Old Romania – Adolph Chevallier photography

ADOLPH CHEVALLIER was a Romanian photographer born in 1881 in the village of Brosteni (Neamt county, Moldavia) to a Swiss-French father and a Romanian mother.

After finishing his studies in Romania, Chevallier goes to Lausanne to study photography. He returns to Romania in 1921 and receives a license as photographer of the Royal Court.

Moldavia Romanian people dance culture

After the Second World War, Chevallier is persecuted by the communist regime and is forced to emigrate. He moved to Switzerland, where he passed away in 1963. In 2015, he received Honorary citizenship from Piatra Neamt city.

Moldavia Romania pe prispa casei

His favorite photo subject remained his native birthplace in the Bistrita valley, which he missed deeply after being forced to emigrate.

Below is a part of this extensive photo collection – photos taken in the 1920’s capturing the everyday life of the local communities along Bistrita valley, located in the Carpathian mountains of Moldavia.

Moldova Romania schitul dura

Moldavia Romania o_fata_strange_fan

Moldova Romania woman traditional dress

Moldova Romania woman working peasants

Moldova Romania children traditional dress

Moldova Romania people 0

Moldova Romania people

Moldova Romania winter traditions

Moldova Romania romanian people traditons culture


Moldova Romania girls romanian people culture

Adolph Chevalier romania 1920 Adolph Chevalier romanian people 1920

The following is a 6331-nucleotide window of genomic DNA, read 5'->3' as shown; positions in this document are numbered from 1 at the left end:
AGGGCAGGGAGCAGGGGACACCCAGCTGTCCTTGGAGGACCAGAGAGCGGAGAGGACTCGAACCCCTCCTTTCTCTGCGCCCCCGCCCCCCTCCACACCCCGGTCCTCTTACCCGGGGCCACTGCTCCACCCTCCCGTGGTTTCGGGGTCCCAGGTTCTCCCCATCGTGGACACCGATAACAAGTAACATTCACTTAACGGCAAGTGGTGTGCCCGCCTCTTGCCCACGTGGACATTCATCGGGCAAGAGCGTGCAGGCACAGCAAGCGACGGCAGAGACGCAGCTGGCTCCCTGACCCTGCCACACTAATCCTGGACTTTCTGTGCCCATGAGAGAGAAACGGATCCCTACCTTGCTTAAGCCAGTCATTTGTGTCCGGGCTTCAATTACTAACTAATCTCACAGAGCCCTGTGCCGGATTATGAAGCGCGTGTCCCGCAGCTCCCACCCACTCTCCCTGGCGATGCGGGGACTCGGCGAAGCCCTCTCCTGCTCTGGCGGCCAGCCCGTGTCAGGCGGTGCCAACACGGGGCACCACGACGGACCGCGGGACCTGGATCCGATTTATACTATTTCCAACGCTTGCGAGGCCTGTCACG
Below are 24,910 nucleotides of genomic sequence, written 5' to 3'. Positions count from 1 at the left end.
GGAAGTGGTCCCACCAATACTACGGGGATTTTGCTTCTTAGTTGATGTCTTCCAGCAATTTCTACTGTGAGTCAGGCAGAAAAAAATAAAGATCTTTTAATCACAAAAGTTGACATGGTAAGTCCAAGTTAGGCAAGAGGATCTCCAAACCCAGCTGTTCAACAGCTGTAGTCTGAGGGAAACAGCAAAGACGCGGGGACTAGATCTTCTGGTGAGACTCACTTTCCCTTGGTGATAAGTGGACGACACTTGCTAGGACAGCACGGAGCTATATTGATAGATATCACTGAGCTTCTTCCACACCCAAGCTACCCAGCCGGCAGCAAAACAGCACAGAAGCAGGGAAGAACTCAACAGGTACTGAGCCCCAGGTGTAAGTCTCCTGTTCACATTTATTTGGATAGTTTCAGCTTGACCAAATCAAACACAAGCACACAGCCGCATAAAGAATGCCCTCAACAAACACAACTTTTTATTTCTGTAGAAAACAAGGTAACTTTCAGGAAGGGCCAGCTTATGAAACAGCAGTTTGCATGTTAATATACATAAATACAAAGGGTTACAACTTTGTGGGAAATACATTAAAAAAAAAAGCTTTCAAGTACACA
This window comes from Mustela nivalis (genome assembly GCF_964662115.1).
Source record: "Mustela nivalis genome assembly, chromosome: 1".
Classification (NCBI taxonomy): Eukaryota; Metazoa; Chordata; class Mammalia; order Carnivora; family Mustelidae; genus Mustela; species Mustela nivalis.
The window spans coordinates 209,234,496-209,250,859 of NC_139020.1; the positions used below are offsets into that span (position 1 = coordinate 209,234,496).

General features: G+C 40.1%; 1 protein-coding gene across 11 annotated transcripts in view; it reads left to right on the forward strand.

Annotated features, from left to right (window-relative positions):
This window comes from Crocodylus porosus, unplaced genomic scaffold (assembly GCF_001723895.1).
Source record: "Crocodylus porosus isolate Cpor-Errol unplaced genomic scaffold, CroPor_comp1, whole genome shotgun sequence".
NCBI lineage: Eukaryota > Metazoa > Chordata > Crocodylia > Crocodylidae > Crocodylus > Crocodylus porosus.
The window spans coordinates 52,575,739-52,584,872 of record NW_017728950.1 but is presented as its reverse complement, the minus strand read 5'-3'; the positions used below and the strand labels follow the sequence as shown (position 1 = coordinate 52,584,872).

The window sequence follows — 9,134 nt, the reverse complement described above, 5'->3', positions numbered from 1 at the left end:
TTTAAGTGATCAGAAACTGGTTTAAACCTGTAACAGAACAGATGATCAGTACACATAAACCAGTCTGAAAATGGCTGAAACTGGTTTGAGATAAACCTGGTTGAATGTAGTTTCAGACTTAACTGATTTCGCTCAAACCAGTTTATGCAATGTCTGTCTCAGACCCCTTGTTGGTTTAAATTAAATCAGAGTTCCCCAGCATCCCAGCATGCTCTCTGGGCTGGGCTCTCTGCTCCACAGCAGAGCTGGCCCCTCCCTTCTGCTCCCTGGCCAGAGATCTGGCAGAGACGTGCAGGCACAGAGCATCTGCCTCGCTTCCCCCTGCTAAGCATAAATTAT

Old Romania 1920 Adolph Chevallier caini ciobanesti romanesti


Moldova Romania femeie

Moldova Romania

Moldavia Romania plutasi

Moldavia Romania pluta_pe_Bistrita_la_Gura__Holtitei

1927 Moldavia Romania

Brosteni Moldavia Romania

Moldavia Romania

Moldavia Romania girls at river_Dupa_ghilitul_panzei

1930 Moldavia Romania romanian shepherds

Moldavia Romania 2 girls

Moldavia Romania men peasants

Moldova Romania woman traditional house porch

Moldavia Romania old man

Moldova Romania girls

Moldova Romania shepherds 1930-2


Moldavia Romania sarba romanian people culture

Moldavia Romania -_doua_fete_la_gard

Moldavia Romania children little girl

Moldavia Romania shepherds 1920 ciobanii_la_masa

Moldova Romania peasants

Moldavia Romania girls romanian people culture

Moldavia Romania children 1935

Moldova Romania iarna winter

Moldavia Romania winter

Moldavia Romania winter traditions

Moldova Romania Adolph Chevallier

Moldova Romania Serbarea_Bobotezei

Moldavia Romania slujba_la_Vanatori

Moldova Romania Borca

Moldova Romania girl

Romania peasant woman

Moldavia Romania women people culture

Moldova Romania woman

Moldova Romania woman traditional dress clothing

Moldova Romania woman fountain

Moldova Romania muntii moldovei

Moldavia Romania children playing

Moldova Romania couple

Moldavia Romania girl

Moldavia Romania traditions cu_Steaua

Moldavia Romania girls picking flowers

Moldova Romania mos_baroi

Moldavia Romania 1920.

Bistrita valley today



Valea Bistritei Moldova Romania Carpathian mountains romanian villages Valea Bistritei Moldova Romania Carpathian mountains Valea Bistritei Moldova Romania Carpathians romanian villages

Valea Bistritei Moldova Romania Carpathian mountains romanian villages Valea Bistritei



  1. Always wondered where my dad was born and what it was like to live there. He was born in 1890 and lived in Kerczisowa (?) in the Transylvania Mountains as a shepherd. He came to USA in 1906. Would love to see old photos of this village. Thank you for posting pictures. I’ve spent hours looking at them. God Bless!